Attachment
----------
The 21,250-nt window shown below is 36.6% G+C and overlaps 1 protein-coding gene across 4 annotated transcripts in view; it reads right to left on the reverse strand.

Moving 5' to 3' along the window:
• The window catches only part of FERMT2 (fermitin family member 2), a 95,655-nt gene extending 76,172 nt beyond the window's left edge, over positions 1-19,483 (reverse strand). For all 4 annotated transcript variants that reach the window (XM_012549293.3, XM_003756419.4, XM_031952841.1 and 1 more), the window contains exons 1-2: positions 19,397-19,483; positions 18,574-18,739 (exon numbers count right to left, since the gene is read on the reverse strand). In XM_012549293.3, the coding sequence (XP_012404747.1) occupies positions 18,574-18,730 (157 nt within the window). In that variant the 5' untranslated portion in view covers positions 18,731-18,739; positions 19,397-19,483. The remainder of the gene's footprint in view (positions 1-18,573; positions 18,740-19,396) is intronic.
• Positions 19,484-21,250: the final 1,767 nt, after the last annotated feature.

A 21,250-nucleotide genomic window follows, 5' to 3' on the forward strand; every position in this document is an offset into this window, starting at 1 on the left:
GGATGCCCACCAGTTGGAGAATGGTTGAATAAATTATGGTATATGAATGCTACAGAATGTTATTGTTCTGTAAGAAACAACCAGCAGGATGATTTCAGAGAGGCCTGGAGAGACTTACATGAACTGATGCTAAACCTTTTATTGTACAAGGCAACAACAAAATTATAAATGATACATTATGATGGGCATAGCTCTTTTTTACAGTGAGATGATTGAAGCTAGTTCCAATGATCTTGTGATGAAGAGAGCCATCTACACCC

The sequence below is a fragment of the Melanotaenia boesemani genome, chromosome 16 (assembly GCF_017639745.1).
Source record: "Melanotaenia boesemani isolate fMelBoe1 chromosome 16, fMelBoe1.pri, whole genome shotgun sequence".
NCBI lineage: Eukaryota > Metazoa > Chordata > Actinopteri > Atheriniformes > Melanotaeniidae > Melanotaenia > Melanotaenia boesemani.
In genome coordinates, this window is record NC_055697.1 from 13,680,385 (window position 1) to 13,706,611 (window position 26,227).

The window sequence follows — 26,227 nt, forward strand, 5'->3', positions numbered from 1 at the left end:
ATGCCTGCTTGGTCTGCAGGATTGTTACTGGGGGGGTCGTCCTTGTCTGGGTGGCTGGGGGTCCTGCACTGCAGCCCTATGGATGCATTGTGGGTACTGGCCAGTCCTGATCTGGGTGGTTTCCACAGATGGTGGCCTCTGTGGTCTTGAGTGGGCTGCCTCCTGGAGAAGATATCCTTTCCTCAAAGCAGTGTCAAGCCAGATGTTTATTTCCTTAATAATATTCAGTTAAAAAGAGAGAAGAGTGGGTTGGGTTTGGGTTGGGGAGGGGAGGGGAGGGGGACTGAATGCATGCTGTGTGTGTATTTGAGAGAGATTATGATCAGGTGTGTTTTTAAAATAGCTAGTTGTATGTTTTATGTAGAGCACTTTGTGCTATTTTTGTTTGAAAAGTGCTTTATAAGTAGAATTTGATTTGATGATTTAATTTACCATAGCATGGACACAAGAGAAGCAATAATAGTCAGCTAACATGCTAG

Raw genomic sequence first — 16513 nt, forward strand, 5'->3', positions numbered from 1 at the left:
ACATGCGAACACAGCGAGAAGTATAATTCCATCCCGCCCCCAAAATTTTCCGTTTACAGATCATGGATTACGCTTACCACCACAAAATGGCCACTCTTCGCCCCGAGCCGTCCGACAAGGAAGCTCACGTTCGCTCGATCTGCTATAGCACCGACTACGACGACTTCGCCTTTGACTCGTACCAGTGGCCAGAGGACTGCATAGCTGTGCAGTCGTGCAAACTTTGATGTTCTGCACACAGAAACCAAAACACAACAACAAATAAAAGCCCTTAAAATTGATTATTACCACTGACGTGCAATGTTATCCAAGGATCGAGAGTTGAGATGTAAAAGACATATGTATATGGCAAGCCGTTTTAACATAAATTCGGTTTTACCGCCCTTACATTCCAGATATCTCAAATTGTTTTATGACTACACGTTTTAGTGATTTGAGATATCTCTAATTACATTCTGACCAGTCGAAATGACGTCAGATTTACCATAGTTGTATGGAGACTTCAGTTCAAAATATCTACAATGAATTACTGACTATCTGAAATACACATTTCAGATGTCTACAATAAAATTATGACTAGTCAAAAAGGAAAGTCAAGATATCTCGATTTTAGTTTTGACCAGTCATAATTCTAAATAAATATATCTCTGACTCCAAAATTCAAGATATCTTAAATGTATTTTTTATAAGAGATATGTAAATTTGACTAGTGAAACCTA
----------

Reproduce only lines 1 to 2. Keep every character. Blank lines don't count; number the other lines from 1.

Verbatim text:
The 21,250-nt window shown below is 36.6% G+C and overlaps 1 protein-coding gene across 4 annotated transcripts in view; it reads right to left on the reverse strand.

Moving 5' to 3' along the window: